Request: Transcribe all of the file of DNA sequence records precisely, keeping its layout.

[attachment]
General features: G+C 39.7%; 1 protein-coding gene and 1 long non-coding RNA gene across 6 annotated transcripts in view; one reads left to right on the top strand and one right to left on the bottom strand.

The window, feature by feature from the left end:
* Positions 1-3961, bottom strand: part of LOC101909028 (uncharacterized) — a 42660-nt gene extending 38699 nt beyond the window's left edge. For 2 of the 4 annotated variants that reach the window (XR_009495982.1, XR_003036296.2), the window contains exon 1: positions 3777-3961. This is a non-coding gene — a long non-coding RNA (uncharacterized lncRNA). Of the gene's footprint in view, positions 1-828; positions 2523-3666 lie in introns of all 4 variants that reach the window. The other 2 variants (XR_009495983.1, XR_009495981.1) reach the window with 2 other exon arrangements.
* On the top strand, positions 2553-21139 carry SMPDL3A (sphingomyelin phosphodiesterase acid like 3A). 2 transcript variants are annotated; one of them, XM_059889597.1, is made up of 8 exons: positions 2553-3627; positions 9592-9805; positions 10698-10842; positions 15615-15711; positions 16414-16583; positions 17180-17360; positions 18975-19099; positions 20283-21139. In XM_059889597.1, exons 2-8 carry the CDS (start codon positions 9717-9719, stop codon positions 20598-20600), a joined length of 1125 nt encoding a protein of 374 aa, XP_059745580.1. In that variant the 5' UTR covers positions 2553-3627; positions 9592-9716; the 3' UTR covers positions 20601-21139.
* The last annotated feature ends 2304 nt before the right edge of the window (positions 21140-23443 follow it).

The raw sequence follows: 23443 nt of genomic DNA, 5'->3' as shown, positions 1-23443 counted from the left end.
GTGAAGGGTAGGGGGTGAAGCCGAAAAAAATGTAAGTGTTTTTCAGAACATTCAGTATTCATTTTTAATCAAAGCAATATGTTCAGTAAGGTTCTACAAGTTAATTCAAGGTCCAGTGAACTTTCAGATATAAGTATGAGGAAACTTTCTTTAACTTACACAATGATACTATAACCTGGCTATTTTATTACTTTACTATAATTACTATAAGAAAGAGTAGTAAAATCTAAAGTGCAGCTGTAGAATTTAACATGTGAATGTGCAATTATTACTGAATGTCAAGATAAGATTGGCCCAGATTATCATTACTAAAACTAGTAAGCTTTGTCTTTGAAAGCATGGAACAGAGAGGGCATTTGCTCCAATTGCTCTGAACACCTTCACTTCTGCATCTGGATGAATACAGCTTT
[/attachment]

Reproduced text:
General features: G+C 39.7%; 1 protein-coding gene and 1 long non-coding RNA gene across 6 annotated transcripts in view; one reads left to right on the top strand and one right to left on the bottom strand.

The window, feature by feature from the left end:
* Positions 1-3961, bottom strand: part of LOC101909028 (uncharacterized) — a 42660-nt gene extending 38699 nt beyond the window's left edge. For 2 of the 4 annotated variants that reach the window (XR_009495982.1, XR_003036296.2), the window contains exon 1: positions 3777-3961. This is a non-coding gene — a long non-coding RNA (uncharacterized lncRNA). Of the gene's footprint in view, positions 1-828; positions 2523-3666 lie in introns of all 4 variants that reach the window. The other 2 variants (XR_009495983.1, XR_009495981.1) reach the window with 2 other exon arrangements.
* On the top strand, positions 2553-21139 carry SMPDL3A (sphingomyelin phosphodiesterase acid like 3A). 2 transcript variants are annotated; one of them, XM_059889597.1, is made up of 8 exons: positions 2553-3627; positions 9592-9805; positions 10698-10842; positions 15615-15711; positions 16414-16583; positions 17180-17360; positions 18975-19099; positions 20283-21139. In XM_059889597.1, exons 2-8 carry the CDS (start codon positions 9717-9719, stop codon positions 20598-20600), a joined length of 1125 nt encoding a protein of 374 aa, XP_059745580.1. In that variant the 5' UTR covers positions 2553-3627; positions 9592-9716; the 3' UTR covers positions 20601-21139.
* The last annotated feature ends 2304 nt before the right edge of the window (positions 21140-23443 follow it).

The raw sequence follows: 23443 nt of genomic DNA, 5'->3' as shown, positions 1-23443 counted from the left end.
GTGAAGGGTAGGGGGTGAAGCCGAAAAAAATGTAAGTGTTTTTCAGAACATTCAGTATTCATTTTTAATCAAAGCAATATGTTCAGTAAGGTTCTACAAGTTAATTCAAGGTCCAGTGAACTTTCAGATATAAGTATGAGGAAACTTTCTTTAACTTACACAATGATACTATAACCTGGCTATTTTATTACTTTACTATAATTACTATAAGAAAGAGTAGTAAAATCTAAAGTGCAGCTGTAGAATTTAACATGTGAATGTGCAATTATTACTGAATGTCAAGATAAGATTGGCCCAGATTATCATTACTAAAACTAGTAAGCTTTGTCTTTGAAAGCATGGAACAGAGAGGGCATTTGCTCCAATTGCTCTGAACACCTTCACTTCTGCATCTGGATGAATACAGCTTT